In the fall of 2017, California resident Ralph Lewis hatched a scheme to form a company to compete directly against his former employer, Texas-based Power Research Inc. (PRI), using the company’s confidential customer and pricing information and the company’s proprietary fuel-additive formulas and blending methods. Lewis had previously agreed to keep any complex trade secrets confidential and not to use or disclose it for any purpose other than the business of PRI. He had also agreed – as part of an earlier lawsuit in Texas – not to own or participate any business the same as or similar to PRI through August 29, 2018.
In January 2018, Lewis formed Newport Fuel Solutions, Inc. in Nevada to compete with PRI; and, the same month, Lewis issued 15% of Newport’s stock to Michael Hristodoulakis—PRI’s top salesperson located in Greece and servicing Greek’s worldwide shipping industry—as an inducement for his and his daughter Kalliope’s future participation in the company. Michael and Kalliope both worked for PRI and had entered into confidentiality agreements and agreements not to compete with PRI during their employment and for two years thereafter.
Weeks after Lewis’s non-compete expired, Michael and Kalliope suddenly resigned from PRI and – the same day – began working for Newport and competing against PRI in Greece. A subsequent investigation revealed that Michael and Kalliope had been secretly forwarding confidential information to Lewis. Kalliope had also been assisting Newport’s operations, including a trip to Texas in the summer of 2018 to meet with Newport’s Texas vendors. Michael and Kalliope also formed Texas companies for their work for Newport, which was soliciting PRI customers as early as June 2018.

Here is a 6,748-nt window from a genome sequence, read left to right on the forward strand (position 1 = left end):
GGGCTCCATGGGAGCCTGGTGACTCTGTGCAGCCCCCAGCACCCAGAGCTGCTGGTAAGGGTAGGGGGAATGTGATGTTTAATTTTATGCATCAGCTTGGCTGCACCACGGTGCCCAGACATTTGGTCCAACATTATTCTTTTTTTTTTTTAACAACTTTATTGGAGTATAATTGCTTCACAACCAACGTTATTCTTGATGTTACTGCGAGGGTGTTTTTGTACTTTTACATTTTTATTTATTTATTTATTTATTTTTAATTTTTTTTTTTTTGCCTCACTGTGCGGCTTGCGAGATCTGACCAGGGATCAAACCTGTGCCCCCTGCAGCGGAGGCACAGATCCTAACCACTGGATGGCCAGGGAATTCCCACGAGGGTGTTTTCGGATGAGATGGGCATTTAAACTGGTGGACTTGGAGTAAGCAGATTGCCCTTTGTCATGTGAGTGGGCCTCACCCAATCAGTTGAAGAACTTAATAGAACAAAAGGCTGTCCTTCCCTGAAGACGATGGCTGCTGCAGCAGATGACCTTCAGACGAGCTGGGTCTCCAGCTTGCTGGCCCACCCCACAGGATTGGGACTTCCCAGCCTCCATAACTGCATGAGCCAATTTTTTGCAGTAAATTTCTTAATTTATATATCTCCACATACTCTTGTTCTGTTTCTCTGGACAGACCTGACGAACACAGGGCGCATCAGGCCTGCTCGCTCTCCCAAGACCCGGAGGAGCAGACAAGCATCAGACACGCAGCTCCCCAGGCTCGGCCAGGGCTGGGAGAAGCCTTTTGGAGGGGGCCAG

In October 2018, Burford Perry attorneys Robert R. Burford and Shawn A. Johnson obtained a temporary restraining order (TRO) against Newport. The trial court, however, agreed with the Newport Defendants’ contention that the Texas court lacked jurisdiction over them before determining whether the TRO should be converted to a temporary injunction—prompting Burford Perry to obtain a temporary injunction against Newport in Nevada while the firm appealed the trial court’s ruling.
On September 1, 2020, the Fourteenth Court of Appeals of Texas in a unanimous decision reversed the Texas trial court, concluding that Texas courts indeed have jurisdiction over all the Newport Defendants. Lewis, Newport, Michael, and Kalliope had each established sufficient “minimum contacts” with Texas, and Texas’s assertion of power over them comported with “traditional notions of fair play and substantial justice” in light of the state’s “obvious interest in providing a forum for the resolution of disputes involving alleged torts committed in whole or in part in Texas; an Appellant that is a Texas company; and claims alleging misappropriation with respect to products produced in Texas.” It was of no matter that Newport was a Nevada corporation with no principal office in Texas. Similarly, the fact that Michael and Kalliope resided in Greece did not equate to an unreasonable burden should they be required to defend against PRI’s lawsuit in Texas.
The Houston trade secrets attorneys at Burford Perry understand the importance of protecting complex trade secrets through proactive action and aggressive representation in litigation, particularly in complex disputes involving out-of-state defendants or defendants located abroad. We also know not all information will legally be considered a trade secret. If you are facing any type of intellectual property litigation, contact us today to schedule an appointment with one of our dedicated attorneys to see how we can help.